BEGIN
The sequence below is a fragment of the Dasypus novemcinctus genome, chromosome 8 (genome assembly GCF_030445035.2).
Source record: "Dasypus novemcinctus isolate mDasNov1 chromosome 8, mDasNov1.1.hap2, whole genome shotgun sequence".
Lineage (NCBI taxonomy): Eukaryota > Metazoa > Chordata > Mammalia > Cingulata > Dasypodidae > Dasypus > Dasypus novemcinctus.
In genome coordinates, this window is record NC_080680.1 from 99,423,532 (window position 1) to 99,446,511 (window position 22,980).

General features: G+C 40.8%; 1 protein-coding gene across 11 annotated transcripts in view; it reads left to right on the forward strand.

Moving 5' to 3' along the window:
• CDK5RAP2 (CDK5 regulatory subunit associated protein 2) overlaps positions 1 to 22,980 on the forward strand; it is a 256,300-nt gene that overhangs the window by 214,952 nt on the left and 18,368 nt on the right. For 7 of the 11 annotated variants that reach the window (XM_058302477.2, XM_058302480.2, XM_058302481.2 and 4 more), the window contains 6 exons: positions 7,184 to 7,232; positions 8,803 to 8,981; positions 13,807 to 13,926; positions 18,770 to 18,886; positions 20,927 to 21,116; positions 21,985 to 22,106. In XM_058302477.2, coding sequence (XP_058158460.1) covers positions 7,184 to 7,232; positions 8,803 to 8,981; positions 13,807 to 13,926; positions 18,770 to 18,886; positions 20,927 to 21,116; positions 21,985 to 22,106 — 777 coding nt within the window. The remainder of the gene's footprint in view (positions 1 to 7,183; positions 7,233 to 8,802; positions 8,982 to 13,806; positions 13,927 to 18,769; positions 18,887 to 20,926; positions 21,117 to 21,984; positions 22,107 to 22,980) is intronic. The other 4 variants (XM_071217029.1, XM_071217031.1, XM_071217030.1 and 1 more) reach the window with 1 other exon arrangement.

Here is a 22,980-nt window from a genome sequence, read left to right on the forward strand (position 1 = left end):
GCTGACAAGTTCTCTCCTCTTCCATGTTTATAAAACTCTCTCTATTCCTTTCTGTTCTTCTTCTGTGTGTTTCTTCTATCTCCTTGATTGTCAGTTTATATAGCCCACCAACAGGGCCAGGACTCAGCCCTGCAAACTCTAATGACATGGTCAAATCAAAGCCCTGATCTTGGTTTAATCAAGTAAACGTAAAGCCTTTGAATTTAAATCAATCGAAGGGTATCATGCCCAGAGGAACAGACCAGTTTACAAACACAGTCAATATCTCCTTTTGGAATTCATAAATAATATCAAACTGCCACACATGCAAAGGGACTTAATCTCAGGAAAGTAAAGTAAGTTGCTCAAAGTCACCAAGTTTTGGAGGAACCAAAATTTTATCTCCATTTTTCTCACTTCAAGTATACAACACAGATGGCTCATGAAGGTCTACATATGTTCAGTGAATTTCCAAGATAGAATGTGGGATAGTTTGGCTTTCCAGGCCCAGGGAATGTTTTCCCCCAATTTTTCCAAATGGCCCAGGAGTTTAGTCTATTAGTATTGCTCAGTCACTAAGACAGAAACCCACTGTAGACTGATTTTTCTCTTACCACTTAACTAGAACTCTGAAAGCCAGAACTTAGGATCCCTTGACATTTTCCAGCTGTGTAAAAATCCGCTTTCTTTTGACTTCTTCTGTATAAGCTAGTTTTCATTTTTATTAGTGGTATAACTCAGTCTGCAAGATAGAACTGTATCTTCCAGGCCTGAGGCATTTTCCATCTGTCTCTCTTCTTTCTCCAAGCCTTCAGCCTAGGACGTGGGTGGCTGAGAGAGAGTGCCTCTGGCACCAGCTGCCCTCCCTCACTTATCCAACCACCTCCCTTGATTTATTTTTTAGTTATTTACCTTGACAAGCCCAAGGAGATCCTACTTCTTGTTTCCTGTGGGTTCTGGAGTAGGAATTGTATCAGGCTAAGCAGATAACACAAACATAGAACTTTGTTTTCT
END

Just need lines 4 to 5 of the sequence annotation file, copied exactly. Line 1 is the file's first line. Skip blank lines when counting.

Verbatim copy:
In genome coordinates, this window is record NC_080680.1 from 99,423,532 (window position 1) to 99,446,511 (window position 22,980).

General features: G+C 40.8%; 1 protein-coding gene across 11 annotated transcripts in view; it reads left to right on the forward strand.